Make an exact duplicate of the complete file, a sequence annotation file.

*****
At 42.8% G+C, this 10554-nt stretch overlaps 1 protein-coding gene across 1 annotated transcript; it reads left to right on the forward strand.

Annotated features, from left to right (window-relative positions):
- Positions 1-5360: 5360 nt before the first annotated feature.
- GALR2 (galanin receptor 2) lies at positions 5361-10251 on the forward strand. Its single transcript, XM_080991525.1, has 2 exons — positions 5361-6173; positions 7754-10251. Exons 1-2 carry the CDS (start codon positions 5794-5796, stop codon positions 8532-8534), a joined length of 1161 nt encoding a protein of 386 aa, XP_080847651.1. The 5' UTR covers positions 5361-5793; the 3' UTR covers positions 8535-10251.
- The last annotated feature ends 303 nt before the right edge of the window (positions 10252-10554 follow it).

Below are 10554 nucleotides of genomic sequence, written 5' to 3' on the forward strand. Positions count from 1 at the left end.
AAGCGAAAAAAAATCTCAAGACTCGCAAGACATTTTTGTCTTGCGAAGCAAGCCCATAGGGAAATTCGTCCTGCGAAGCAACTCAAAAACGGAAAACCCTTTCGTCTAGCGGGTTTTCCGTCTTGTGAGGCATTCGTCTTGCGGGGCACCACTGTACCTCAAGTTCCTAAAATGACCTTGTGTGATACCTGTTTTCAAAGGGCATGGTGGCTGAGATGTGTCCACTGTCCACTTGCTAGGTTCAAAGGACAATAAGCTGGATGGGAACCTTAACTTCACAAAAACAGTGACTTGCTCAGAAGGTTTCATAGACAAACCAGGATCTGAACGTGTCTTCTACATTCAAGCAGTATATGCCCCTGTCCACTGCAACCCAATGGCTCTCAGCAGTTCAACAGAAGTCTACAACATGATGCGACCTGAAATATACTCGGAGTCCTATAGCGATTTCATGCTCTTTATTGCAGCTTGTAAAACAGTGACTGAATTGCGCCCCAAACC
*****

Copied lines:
At 42.8% G+C, this 10554-nt stretch overlaps 1 protein-coding gene across 1 annotated transcript; it reads left to right on the forward strand.

Annotated features, from left to right (window-relative positions):
- Positions 1-5360: 5360 nt before the first annotated feature.
- GALR2 (galanin receptor 2) lies at positions 5361-10251 on the forward strand. Its single transcript, XM_080991525.1, has 2 exons — positions 5361-6173; positions 7754-10251. Exons 1-2 carry the CDS (start codon positions 5794-5796, stop codon positions 8532-8534), a joined length of 1161 nt encoding a protein of 386 aa, XP_080847651.1. The 5' UTR covers positions 5361-5793; the 3' UTR covers positions 8535-10251.
- The last annotated feature ends 303 nt before the right edge of the window (positions 10252-10554 follow it).

Below are 10554 nucleotides of genomic sequence, written 5' to 3' on the forward strand. Positions count from 1 at the left end.
AAGCGAAAAAAAATCTCAAGACTCGCAAGACATTTTTGTCTTGCGAAGCAAGCCCATAGGGAAATTCGTCCTGCGAAGCAACTCAAAAACGGAAAACCCTTTCGTCTAGCGGGTTTTCCGTCTTGTGAGGCATTCGTCTTGCGGGGCACCACTGTACCTCAAGTTCCTAAAATGACCTTGTGTGATACCTGTTTTCAAAGGGCATGGTGGCTGAGATGTGTCCACTGTCCACTTGCTAGGTTCAAAGGACAATAAGCTGGATGGGAACCTTAACTTCACAAAAACAGTGACTTGCTCAGAAGGTTTCATAGACAAACCAGGATCTGAACGTGTCTTCTACATTCAAGCAGTATATGCCCCTGTCCACTGCAACCCAATGGCTCTCAGCAGTTCAACAGAAGTCTACAACATGATGCGACCTGAAATATACTCGGAGTCCTATAGCGATTTCATGCTCTTTATTGCAGCTTGTAAAACAGTGACTGAATTGCGCCCCAAACC